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Friday, March 18, 2011

French Museum Exhibit Celebrates the Country’s Horological Contributions

Leroy 01, the museum’s masterpiece. With its 24 complications, it was considered one of the most sophisticated horological pieces that was produced in the early part of the 20th Century.

On a clear day you can look east from the French city of Besançon and see Switzerland. This proximity to the watch capital of the world has helped the city and surrounding Doubs region to become the watch and clock capital of France. There’s even a museum dedicated to the industry in the city, the Musée du Temps (Time Museum) that a current exhibit showcases the museum’s entire antique watch collection for the first time to the public.

The exhibition, Montres et Merveilles (Watches and Wonders), contains 200 pieces of horology, including watches, cases, enameled plates, horological tools and iconographic documents.

The exhibit is set up in four parts in chronological order. The first section is dedicated to watches from the early sixteenth to the eighteenth century. Their accuracy is fairly uncertain, but they are, in most cases, authentic pieces of jewelry, crafted from the precious materials, with elaborate decorations. The technical evolution of watch craftsmanship leads up to the eighteenth century, with new inventions and techniques being progressively introduced. Visitors can observe the clocks’ workings and therefore understand their mechanical principles—such as plate movements with elaborate struts and balance-cocks as well as fuse chains and springs.

A second section covers the turning point of 18th and the 19th century watchmaking, marking technical and aesthetic innovations. The shapes become more refined, the clockwork more precise, prompted by the search for maritime chronometers. This section contains the Lépine watch collection, acquired by the Museum in 1998 as well as pieces by Breguet, Berthoud and Leroy.

The third part is dedicated to the nineteenth and early twentieth century watch industry, characterized by the introduction of mass production. This part is devoted to production in the city of Besançon. Through the display of pieces produced in Besançon’s manufacturing plants up to those of the early twentieth century, the exhibition aims at showing the importance of the city as the capital of French watch and clock craftsmanship in that period.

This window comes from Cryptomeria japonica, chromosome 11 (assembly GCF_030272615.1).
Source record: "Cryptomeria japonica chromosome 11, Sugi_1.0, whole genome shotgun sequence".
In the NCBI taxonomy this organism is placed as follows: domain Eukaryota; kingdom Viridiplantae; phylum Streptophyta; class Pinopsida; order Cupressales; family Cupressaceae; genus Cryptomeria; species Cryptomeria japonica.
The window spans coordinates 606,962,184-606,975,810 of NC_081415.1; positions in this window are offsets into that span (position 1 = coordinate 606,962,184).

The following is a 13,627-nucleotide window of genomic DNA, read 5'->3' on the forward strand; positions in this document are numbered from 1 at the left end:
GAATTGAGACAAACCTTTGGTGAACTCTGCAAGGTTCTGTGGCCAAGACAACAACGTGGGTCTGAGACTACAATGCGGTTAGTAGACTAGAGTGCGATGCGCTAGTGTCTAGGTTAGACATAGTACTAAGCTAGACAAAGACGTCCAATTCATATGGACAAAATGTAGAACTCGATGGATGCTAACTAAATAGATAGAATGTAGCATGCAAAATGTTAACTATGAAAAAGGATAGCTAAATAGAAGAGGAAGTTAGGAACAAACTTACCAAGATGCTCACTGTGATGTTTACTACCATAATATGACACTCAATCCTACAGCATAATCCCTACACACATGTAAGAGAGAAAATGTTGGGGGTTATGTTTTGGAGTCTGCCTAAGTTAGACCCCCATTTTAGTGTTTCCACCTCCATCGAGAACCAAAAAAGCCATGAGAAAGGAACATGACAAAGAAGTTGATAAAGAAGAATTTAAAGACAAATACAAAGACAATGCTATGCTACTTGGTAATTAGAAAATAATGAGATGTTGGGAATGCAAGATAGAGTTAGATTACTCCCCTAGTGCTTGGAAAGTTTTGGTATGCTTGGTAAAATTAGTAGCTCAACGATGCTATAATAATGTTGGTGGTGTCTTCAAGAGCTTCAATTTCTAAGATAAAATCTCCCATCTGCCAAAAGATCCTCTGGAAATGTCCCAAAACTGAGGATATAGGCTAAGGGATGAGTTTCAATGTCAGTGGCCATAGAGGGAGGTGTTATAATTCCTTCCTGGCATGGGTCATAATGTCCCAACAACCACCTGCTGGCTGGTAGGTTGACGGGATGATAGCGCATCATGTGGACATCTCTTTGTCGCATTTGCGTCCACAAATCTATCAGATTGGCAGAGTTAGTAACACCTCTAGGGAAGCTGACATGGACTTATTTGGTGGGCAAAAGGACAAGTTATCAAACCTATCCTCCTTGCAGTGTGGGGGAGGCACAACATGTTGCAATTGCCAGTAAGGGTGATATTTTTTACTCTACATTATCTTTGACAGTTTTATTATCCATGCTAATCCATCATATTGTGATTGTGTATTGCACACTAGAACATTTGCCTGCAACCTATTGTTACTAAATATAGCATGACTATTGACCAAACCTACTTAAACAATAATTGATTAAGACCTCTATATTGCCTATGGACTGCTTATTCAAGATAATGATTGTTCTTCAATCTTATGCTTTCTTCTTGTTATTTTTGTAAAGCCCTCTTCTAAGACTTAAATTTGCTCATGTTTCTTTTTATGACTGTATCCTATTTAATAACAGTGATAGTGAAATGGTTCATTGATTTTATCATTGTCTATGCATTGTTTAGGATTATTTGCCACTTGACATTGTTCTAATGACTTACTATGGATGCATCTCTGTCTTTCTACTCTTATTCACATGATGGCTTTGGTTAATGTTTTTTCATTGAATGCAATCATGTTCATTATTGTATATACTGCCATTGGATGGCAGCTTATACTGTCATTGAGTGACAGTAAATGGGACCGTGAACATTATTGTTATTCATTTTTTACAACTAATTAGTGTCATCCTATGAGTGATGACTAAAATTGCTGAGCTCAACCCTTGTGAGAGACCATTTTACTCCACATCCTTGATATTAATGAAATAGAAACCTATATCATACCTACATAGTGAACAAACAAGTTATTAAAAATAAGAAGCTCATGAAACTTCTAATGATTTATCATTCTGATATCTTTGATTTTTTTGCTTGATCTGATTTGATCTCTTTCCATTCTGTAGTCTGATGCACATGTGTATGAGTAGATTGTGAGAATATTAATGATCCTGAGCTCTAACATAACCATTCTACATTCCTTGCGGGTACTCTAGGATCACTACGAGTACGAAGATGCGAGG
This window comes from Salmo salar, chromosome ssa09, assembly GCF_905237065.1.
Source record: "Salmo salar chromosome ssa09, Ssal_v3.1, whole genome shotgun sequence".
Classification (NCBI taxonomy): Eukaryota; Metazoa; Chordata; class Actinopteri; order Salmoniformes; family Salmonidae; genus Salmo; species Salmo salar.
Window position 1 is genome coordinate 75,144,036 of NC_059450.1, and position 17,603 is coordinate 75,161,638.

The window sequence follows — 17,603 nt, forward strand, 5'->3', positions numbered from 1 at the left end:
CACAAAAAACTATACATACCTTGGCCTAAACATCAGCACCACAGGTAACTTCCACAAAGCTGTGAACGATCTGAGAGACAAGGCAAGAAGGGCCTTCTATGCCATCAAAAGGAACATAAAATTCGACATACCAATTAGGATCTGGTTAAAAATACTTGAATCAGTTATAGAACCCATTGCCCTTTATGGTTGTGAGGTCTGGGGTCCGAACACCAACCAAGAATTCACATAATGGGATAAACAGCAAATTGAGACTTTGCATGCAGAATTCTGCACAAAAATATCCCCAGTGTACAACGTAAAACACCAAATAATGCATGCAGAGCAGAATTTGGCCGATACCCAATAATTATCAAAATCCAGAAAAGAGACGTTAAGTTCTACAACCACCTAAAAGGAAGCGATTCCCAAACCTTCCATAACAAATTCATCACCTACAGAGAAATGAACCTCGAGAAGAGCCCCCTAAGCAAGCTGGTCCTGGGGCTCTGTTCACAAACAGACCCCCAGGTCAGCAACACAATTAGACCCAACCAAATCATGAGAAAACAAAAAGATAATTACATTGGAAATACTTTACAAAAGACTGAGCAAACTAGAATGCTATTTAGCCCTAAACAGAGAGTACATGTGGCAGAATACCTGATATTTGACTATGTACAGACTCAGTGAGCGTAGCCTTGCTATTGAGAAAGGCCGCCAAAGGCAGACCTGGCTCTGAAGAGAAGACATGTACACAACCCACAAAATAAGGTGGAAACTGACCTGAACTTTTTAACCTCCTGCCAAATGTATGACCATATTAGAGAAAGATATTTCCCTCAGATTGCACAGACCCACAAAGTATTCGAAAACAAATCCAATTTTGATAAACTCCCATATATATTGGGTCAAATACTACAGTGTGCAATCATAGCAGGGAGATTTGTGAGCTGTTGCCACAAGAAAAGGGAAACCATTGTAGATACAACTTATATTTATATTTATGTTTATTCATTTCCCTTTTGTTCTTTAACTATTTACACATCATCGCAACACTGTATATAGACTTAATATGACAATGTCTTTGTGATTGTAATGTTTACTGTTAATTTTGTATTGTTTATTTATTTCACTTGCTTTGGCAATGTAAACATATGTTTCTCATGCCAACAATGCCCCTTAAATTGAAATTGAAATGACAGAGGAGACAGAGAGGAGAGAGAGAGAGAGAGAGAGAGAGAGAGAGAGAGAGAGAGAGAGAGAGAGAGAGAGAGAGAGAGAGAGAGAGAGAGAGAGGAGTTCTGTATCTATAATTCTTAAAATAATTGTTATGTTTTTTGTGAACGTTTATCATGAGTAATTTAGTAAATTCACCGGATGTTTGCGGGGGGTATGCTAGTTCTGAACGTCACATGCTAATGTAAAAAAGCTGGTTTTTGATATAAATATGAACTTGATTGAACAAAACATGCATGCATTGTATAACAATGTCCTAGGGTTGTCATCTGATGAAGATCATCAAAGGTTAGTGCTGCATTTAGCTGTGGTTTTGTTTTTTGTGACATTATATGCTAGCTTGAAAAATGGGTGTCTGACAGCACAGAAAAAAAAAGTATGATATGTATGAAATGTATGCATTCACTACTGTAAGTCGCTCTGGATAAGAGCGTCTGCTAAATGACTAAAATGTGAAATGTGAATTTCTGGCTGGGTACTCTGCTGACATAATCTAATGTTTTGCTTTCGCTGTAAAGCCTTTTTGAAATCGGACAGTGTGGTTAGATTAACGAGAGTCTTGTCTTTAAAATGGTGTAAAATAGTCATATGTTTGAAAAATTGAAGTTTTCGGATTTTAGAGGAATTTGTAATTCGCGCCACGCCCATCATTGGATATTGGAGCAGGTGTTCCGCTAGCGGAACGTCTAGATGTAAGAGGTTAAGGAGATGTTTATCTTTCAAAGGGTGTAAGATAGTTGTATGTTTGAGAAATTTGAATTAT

Apart from watches, this section gives visitors an opportunity to see lesser known parts of the museum’s collections, but which relate closely to Besancon’s productive sector, such as watch cases and enameled plates that remind the visitor that a large part of the city’s activity was not the production of clock workings, but rather the assembly of clock workings within watch cases.

Finally, the last section is dedicated to watch craftsmanship in the early 20th Century, focusing on the Leroy 01, the museum’s masterpiece. With its 24 complications, is considered one of the most sophisticated horological pieces that was produced in the early part of the century. “Manufactured in Besançon, the 01 is the perfect expression of the excellence of the skills developed by local watchmakers of that time,” the museum said in a statement.

The exhibit runs through May 29. It is sponsored by the Richemont Group and the Fondation de la Haute Horlogerie. For more information:

Musée du Temps
Palais Granvelle,
96 Grande Rue
25 000 Besançon
Téléphone : 03 81 87 81 50
Télécopie : 03 81 87 81 60

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